Treehouse Tea

There’s a brilliantly painted yellow-and-blue boat outside of my window. This is an unusual occurrence, and it likely won’t happen again soon, after tomorrow morning. It says “Del Norte Sunrise Rotary Club Welcomes You”. It’s sitting on the grass, across an access road that runs behind our hotel room, as if yearning for the beach not far to the west. I can see the beach from the same window. Poor boat.

Behind the boat a fierce breeze is whipping the tall stands of grasses and fuchsia wildflowers, and behind them stands a backdrop of redwoods on a hilltop in the distance. For the first time today, they look small. Those redwoods have loomed above us since we took to the road this morning, leaving the Old West hotel in Willits, California, where we took possession of the Sheriff Room for the night. Ben asked if the Jail Room, next door, was likely to be less comfortable than ours; I honestly couldn’t say, though a brief glimpse through the open door of the Bunk House Room downstairs showed it to have a decorative washstand, with rose-painted pitcher, an amenity lacking in ours. The Sheriff Room did have a roll-top desk, however. Particularly good for the traveler who wishes to take care of some sheriffy business, or write a few letters. We did the crossword.

That was about 250 miles ago. We started this trip in San Diego, driving to Los Banos the first night (which no longer employs the tilde over the “n” in Banos. This I don’t understand. If you have the right to a tilde, why not use it? I wouldn’t mind a tilde. Or an umlaut). Los Banos boasted some tasty Mexican food and a friendly breakfast diner. But that seems so long ago. Tonight will be our last night in California before crossing tomorrow into Oregon, and it will be a while before we drive back, as we’re headed for our new home in Seattle. I haven’t ever not been a Californian.

Each morning of our drive Chris has delighted me with a bottle of hot tea for the drive, and has stretched himself to find restaurants and other places to eat. With each act he reminds me over and over that home is what we carry with us, it is the company we keep, the people and things we choose to surround ourselves with. The Atlas movers came last Thursday and emptied our apartment of our belongings, quite a bit thinned out but still plump with books and Legos and fiber goodness. Yet we were able to pack the car as well, with our suitcases and work monitors, artwork and stuffed animals, computers and pet fish. My basket of knitting is so much a part of me that I did not consider the room it would take, any more than I would worry that my arm wouldn’t fit in the car when we left. I’ve driven most of the way with it under my knees. All of these things help our home to be a space in which we like to live. Though I’m already feeling homesick for the friends and family so far to the south, this has been an interesting practice in reminding myself what it is that makes home be home: Chris in his yellow socks, reading. Ben, designing environments in Portal 2 near the open window. Mrs. P the fish and her companion George, existing in their halfway space of a lunch cooler and battery-operated oxygen bubbler. The knitting basket. The cup of tea. (Dandelion.) A book. Snacks. All of these things remind me how safe I am, how surrounded I am by my home. I don’t need them, but oh my, they do make life nice. For the first time in a long time, the home I return to after going out into the world is the car I use to go out into the world.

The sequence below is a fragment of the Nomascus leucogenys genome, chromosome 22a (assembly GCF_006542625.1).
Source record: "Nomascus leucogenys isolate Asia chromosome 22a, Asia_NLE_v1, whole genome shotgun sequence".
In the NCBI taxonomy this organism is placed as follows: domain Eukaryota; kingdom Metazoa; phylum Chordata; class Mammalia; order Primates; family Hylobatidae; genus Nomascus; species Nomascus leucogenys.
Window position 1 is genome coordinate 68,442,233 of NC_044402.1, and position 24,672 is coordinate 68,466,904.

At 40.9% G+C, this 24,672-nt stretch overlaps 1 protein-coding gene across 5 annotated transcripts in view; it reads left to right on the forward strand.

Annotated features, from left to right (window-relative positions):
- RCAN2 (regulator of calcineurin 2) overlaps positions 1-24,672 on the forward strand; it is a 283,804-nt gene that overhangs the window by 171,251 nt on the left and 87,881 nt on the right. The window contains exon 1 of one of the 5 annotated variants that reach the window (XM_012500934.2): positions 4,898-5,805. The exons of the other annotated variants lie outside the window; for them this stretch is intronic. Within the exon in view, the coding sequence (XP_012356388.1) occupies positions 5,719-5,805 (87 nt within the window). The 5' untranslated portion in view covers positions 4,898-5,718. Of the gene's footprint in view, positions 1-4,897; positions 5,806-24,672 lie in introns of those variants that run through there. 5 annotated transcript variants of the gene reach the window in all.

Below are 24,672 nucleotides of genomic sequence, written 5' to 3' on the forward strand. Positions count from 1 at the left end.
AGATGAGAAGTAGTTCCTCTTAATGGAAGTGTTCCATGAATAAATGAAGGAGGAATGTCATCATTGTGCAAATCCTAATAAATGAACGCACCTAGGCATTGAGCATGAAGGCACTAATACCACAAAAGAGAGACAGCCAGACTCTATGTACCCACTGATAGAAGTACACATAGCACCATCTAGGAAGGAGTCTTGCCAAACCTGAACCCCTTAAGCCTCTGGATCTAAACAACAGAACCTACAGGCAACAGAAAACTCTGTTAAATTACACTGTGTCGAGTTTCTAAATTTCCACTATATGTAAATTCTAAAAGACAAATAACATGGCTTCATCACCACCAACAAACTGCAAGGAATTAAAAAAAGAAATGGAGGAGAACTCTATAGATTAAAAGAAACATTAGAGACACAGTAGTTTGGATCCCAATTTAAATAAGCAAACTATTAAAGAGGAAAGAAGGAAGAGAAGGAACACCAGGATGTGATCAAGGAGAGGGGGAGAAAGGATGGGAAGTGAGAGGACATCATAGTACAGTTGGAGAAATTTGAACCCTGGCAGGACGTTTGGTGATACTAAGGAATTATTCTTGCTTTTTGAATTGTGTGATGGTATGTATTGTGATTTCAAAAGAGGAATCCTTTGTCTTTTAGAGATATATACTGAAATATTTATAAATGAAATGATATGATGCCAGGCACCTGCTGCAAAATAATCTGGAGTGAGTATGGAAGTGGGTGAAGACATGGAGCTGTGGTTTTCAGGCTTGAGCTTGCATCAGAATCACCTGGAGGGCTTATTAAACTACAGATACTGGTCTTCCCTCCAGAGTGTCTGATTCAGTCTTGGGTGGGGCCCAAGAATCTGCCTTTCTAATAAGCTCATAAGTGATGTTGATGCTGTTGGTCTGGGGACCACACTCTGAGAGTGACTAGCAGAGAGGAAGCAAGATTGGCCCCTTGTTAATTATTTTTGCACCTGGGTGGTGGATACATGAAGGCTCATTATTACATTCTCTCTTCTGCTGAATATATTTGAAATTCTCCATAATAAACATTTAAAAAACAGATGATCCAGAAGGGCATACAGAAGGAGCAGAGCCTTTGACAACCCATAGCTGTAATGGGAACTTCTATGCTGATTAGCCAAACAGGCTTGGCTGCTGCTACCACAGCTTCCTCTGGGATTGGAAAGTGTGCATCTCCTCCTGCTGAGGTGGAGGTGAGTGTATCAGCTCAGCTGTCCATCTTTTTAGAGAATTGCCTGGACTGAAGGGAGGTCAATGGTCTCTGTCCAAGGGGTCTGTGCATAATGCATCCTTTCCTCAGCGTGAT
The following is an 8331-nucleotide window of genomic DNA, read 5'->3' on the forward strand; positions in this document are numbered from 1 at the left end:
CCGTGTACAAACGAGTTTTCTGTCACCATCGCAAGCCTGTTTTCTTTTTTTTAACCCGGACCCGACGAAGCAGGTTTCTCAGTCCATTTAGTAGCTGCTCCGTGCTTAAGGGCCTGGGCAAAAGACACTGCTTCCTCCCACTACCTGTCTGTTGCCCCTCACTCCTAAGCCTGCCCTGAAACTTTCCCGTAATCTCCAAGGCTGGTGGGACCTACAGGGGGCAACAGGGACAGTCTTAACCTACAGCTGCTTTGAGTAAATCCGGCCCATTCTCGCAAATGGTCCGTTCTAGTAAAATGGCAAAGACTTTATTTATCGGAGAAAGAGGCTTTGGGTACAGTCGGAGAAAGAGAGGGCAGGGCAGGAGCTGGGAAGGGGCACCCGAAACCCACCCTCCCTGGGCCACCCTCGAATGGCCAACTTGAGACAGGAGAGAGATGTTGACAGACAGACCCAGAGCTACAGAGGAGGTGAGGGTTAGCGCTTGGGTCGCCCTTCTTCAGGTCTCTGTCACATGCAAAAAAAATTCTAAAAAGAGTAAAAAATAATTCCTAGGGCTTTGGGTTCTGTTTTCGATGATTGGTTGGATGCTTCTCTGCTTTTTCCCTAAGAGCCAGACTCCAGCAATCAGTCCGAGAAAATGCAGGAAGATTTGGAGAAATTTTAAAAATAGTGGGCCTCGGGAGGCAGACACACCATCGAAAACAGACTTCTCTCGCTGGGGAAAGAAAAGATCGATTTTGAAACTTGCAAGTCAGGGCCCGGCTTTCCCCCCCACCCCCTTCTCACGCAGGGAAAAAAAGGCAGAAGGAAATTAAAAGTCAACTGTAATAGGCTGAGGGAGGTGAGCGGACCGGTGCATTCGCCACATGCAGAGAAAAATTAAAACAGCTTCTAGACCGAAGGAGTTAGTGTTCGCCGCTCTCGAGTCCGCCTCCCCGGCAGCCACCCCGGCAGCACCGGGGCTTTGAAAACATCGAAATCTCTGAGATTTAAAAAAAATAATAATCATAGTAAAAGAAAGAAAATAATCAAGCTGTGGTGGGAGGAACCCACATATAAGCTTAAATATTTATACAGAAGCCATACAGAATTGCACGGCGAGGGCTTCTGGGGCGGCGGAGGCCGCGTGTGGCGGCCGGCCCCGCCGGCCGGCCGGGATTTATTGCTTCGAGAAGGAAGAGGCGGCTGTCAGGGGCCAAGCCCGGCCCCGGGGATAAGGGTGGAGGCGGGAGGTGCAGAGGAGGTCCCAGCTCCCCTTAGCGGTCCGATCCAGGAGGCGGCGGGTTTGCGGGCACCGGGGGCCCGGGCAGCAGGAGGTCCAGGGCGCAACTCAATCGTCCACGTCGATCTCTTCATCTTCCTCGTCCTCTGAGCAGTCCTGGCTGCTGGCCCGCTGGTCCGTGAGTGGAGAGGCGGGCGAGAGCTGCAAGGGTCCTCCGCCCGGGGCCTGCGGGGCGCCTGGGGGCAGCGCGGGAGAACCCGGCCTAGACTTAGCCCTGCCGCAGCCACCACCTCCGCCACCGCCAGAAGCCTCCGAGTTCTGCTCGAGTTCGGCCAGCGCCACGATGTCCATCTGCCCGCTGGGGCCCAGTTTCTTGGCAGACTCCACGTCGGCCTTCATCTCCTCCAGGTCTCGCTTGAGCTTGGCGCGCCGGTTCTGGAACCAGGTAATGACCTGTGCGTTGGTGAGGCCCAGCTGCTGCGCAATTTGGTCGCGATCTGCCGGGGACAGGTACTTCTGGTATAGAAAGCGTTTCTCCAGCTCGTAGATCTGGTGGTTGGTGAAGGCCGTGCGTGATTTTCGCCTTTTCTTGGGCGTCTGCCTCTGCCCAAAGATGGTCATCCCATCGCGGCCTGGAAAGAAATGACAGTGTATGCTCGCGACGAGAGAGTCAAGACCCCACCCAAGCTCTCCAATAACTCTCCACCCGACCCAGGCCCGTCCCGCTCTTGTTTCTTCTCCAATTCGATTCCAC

The treehouse is traveling.

Ravelry, my exercise in detachment.

It’s been established that I like to knit.  And in all the quiet spaces that leave me thinking of ways to put words one after another, I often think about sharing my knitting with the little blog.  And then, I don’t, for the simple reason that when night comes, and the Geeklet is abed, if I am awake, I want to knit.  Preferably, I knit while sitting next to my dear Chris and watch Endeavour, or maybe some Doctor Who.  I try not to do anything on my own computer after 10 pm.  It’s difficult to catch up with email sometimes, and I’m months behind on cool-beans articles and posts and XKCD, but it does seem to be the only method that keeps me from staying up until 2 in the morning.


And then?  I have a sweater done, and I haven’t shared it with you.  It becomes a little soft puddle of potential postedness.  It lays folded in my arms, a project completed, and it is a thing which I can use to put here!  If I post it… then it has been posted.  And there is no more potential posting.  The potential is spent, gone.  So sad.